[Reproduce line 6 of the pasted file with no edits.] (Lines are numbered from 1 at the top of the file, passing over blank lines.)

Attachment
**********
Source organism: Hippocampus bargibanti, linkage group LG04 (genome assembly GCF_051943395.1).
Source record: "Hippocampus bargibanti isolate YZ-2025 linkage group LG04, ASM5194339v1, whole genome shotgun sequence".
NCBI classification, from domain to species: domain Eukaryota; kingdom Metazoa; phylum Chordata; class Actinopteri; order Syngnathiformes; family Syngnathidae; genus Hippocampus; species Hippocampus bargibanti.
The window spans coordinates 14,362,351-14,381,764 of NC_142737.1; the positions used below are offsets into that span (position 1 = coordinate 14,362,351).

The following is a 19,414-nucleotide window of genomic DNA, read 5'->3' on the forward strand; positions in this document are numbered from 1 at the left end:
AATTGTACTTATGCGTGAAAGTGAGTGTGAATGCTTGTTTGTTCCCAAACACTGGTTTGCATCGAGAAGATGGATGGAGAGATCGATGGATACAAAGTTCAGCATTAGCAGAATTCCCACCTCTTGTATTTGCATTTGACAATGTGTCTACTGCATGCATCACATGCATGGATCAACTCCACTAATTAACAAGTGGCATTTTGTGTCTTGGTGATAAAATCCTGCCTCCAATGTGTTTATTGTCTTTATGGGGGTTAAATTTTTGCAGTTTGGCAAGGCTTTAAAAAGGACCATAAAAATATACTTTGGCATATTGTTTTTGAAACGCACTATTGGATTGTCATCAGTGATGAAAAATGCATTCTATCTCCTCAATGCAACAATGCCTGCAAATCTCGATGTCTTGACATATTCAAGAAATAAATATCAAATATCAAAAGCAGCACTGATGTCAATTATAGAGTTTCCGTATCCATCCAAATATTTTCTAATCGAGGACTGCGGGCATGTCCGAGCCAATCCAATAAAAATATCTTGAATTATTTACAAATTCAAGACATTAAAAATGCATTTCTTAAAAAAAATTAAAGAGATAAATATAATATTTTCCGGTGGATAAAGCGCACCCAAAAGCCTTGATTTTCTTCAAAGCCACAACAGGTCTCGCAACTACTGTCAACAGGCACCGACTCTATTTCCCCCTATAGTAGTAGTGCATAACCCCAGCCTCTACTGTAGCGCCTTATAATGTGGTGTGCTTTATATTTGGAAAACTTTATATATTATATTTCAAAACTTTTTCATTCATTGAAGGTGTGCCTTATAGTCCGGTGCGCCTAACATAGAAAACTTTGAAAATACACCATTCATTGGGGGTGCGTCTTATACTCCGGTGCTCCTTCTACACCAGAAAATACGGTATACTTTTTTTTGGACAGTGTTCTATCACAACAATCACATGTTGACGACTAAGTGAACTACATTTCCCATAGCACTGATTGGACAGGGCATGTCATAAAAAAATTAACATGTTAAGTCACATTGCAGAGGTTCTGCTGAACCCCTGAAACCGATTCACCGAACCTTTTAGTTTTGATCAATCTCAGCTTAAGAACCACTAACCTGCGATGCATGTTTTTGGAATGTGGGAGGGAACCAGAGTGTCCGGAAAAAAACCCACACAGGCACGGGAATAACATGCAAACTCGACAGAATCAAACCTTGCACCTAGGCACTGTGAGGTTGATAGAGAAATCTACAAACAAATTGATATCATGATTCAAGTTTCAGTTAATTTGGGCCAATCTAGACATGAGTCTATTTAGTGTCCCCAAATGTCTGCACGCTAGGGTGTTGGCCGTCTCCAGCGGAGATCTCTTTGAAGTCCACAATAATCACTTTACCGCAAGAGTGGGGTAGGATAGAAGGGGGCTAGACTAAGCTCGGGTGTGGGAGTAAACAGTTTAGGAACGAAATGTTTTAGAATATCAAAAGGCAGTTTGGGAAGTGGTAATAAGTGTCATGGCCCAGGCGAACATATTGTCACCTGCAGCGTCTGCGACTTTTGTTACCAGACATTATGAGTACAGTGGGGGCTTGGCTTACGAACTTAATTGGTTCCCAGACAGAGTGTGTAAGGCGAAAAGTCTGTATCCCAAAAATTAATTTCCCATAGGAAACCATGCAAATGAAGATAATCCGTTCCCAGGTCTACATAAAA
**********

AATTGTACTTATGCGTGAAAGTGAGTGTGAATGCTTGTTTGTTCCCAAACACTGGTTTGCATCGAGAAGATGGATGGAGAGATCGATGGATACAAAGTTCAGCATTAGCAGAATTCCCACCTCTTGTATTTGCATTTGACAATGTGTCTACTGCATGCATCACATGCATGGATCAACTCCACTAATTAACAAGTGGCATTTTGTGTCTTGGTGATAAAATCCTGCCTCCAATGTGTTTATTGTCTTTATGGGGGTTAAATTTTTGCAGTTTGGCAAGGCTTTAAAAAGGACCATAAAAATATACTTTGGCATATTGTTTTTGAAACGCACTATTGGATTGTCATCAGTGATGAAAAATGCATTCTATCTCCTCAATGCAACAATGCCTGCAAATCTCGATGTCTTGACATATTCAAGAAATAAATATCAAATATCAAAAGCAGCACTGATGTCAATTATAGAGTTTCCGTATCCATCCAAATATTTTCTAATCGAGGACTGCGGGCATGTCCGAGCCAATCCAATAAAAATATCTTGAATTATTTACAAATTCAAGACATTAAAAATGCATTTCTTAAAAAAAATTAAAGAGATAAATATAATATTTTCCGGTGGATAAAGCGCACCCAAAAGCCTTGATTTTCTTCAAAGCCACAACAGGTCTCGCAACTACTGTCAACAGGCACCGACTCTATTTCCCCCTATAGTAGTAGTGCATAACCCCAGCCTCTACTGTAGCGCCTTATAATGTGGTGTGCTTTATATTTGGAAAACTTTATATATTATATTTCAAAACTTTTTCATTCATTGAAGGTGTGCCTTATAGTCCGGTGCGCCTAACATAGAAAACTTTGAAAATACACCATTCATTGGGGGTGCGTCTTATACTCCGGTGCTCCTTCTACACCAGAAAATACGGTATACTTTTTTTTGGACAGTGTTCTATCACAACAATCACATGTTGACGACTAAGTGAACTACATTTCCCATAGCACTGATTGGACAGGGCATGTCATAAAAAAATTAACATGTTAAGTCACATTGCAGAGGTTCTGCTGAACCCCTGAAACCGATTCACCGAACCTTTTAGTTTTGATCAATCTCAGCTTAAGAACCACTAACCTGCGATGCATGTTTTTGGAATGTGGGAGGGAACCAGAGTGTCCGGAAAAAAACCCACACAGGCACGGGAATAACATGCAAACTCGACAGAATCAAACCTTGCACCTAGGCACTGTGAGGTTGATAGAGAAATCTACAAACAAATTGATATCATGATTCAAGTTTCAGTTAATTTGGGCCAATCTAGACATGAGTCTATTTAGTGTCCCCAAATGTCTGCACGCTAGGGTGTTGGCCGTCTCCAGCGGAGATCTCTTTGAAGTCCACAATAATCACTTTACCGCAAGAGTGGGGTAGGATAGAAGGGGGCTAGACTAAGCTCGGGTGTGGGAGTAAACAGTTTAGGAACGAAATGTTTTAGAATATCAAAAGGCAGTTTGGGAAGTGGTAATAAGTGTCATGGCCCAGGCGAACATATTGTCACCTGCAGCGTCTGCGACTTTTGTTACCAGACATTATGAGTACAGTGGGGGCTTGGCTTACGAACTTAATTGGTTCCCAGACAGAGTGTGTAAGGCGAAAAGTCTGTATCCCAAAAATTAATTTCCCATAGGAAACCATGCAAATGAAGATAATCCGTTCCCAGGTCTACATAAAA